CTIS vs non CTIS lower hub gears

Steel Soldiers is supported by:

Frost0071

Member
47
7
8
Location
Indianapolis/Indiana
Does somebody know if there is a size difference between CTIS and non CTIS lower gears in the hub?
I have the new spindles already but I don't know if I can use my old gears.

This is the size of the new CTIS spindle. Does somebody have a normal spindle laying around and could measure it for me?
IMG_7846.jpg

Thanks
 

Coug

Well-known member
746
353
63
Location
Olympia/WA
I checked the manual, the A2 lower gears (CTIS) have a different part number than the lower gears for the earlier (non CTIS) trucks. I don't know if this is only because the CTIS ones have a higher load rating than the older ones, but I also couldn't find anywhere that said they are interchangeable when searching the parts online.
 

Frost0071

Member
47
7
8
Location
Indianapolis/Indiana
I also checked the manual and saw the different numbers but I'm not 100% sure.
This is why I would like to know the diameter of the old spindle.

I'm sourcing the parts at the moment to add CTIS to my 87 M1038 and I would like to have everything here before I rebuild my hubs.
 

Retiredwarhorses

Well-known member
Steel Soldiers Supporter
2,695
250
63
Location
Brentwood, Calif
to install CTIS spindles you need new control arm covers, new rods for the round ends, and a few various parts for assy.
unless your adding CTIS, your going to need a few more things and it’s not worth it.
 

Retiredwarhorses

Well-known member
Steel Soldiers Supporter
2,695
250
63
Location
Brentwood, Calif
I checked the manual, the A2 lower gears (CTIS) have a different part number than the lower gears for the earlier (non CTIS) trucks. I don't know if this is only because the CTIS ones have a higher load rating than the older ones, but I also couldn't find anywhere that said they are interchangeable when searching the parts online.
there is a shim added underneath the bearing cone, one of the spacers is specific to CTIS spindle as the new spindle is not square cut but instead is tapered.
 

Coug

Well-known member
746
353
63
Location
Olympia/WA
Is CTIS really that bad? I already have the parts beside of the internals from the hub's.

I also have a compressor setup installed just not completely wired up.
View attachment 805966
Not so much that it's bad, there's just no way to keep that many moving parts in the system from leaking. Unless you run the truck/compressor every day or two, you'll come out to the tires resting on the run flats, and then having to wait to drive until everything airs up. Trying to find and repair every little leak will pretty well drive you insane. I'm not saying every truck will be that bad, some may take a week or more to air down, but pretty much all of them do.

Then if a line leaks excessively, or gets torn out or fails while driving around, you have to go around and disable it at all the wheels when you notice. If you don't figure it out soon enough, you then have to air up each tire manually.

If you use a computer to control it that is anything like the ones we had in the LMTVs, then it will randomly deflate the tires and you'll have to shut down, unplug everything, then reconnect and start up again and wait for the tires to refill (which takes a while for an LMTV)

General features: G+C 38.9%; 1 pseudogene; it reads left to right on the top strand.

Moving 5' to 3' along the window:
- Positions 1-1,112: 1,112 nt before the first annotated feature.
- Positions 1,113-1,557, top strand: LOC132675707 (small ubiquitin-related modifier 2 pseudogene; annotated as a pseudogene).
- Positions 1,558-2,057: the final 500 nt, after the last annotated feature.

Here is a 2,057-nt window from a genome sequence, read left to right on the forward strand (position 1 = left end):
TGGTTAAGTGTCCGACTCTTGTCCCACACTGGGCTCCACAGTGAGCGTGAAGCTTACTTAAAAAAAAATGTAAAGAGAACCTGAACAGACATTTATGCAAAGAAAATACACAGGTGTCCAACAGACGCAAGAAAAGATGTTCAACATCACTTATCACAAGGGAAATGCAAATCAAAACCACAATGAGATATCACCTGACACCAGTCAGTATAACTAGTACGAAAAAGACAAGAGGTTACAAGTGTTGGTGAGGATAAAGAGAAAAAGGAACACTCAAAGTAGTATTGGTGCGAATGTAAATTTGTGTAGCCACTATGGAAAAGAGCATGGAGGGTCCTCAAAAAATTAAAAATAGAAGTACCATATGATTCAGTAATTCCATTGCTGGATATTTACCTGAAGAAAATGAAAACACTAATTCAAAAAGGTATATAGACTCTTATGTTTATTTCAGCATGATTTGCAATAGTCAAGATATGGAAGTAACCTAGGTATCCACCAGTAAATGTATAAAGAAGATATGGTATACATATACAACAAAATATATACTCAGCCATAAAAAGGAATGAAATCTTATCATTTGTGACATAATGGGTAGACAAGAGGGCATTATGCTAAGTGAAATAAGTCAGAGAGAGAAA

If you are constantly going on off road excursions where you need to air down then back up, then yeah, it might make sense to have it. If you only go off roading occasionally, then all the downsides outweigh the benefits.


If it were me, as others have mentioned run some hard lines to a point where you can easily plug in an air hose, then just do manual airing up/down of the tires. Might take a little longer when you are doing it, but a lot less that can go wrong. Adding a larger air tank somewhere in the rig would make it go a little faster.
I know the one time I took my rig off roading I got flagged down and asked if I had a compressor installed because someone lost a tire off a rim, so having somewhere to tie in for shop air isn't a bad idea anyway. Plus air tools for tire changes, air powered hydraulic jacks, inflating kids toys at the lake, all sorts of uses.
 
Last edited:

TOBASH

Father, Surgeon, Cantankerous Grouch
Steel Soldiers Supporter
1,370
205
63
Location
Brooklyn, NY
I have CTIS on a civilian truck. The plan is to connect only for long drives and off-road camping. Overnight it has quick connects to disconnect.

When you're on the move, CTIS is not an issue, but when parked it will most likely leak.

I had initially wanted CTIS for my M1025a1, but RWH set me straight.

The civilian model is a new-to-me 1995 H1 with factory CTIS. I have decided to keep it, upgrade it, and only connect and use it when driving long distances and camping off the grid.

Best,

T
 

Retiredwarhorses

Well-known member
Steel Soldiers Supporter
2,695
250
63
Location
Brentwood, Calif
I have CTIS on a civilian truck. The plan is to connect only for long drives and off-road camping. Overnight it has quick connects to disconnect.

When you're on the move, CTIS is not an issue, but when parked it will most likely leak.

I had initially wanted CTIS for my M1025a1, but RWH set me straight.

The civilian model is a new-to-me 1995 H1 with factory CTIS. I have decided to keep it, upgrade it, and only connect and use it when driving long distances and camping off the grid.

Best,

T
Best is to get rid of the Brass OEM disconnects and go with stainless braided hoses and quick disconnects.
the hub side QD nipple has a one way ball valve so when unplugged you don’t lose air on the opposite side tire.
 
Top
AdBlock Detected

We get it, advertisements are annoying!

Sure, ad-blocking software does a great job at blocking ads, but it also blocks useful features of our website like our supporting vendors. Their ads help keep Steel Soldiers going. Please consider disabling your ad blockers for the site. Thanks!

I've Disabled AdBlock
No Thanks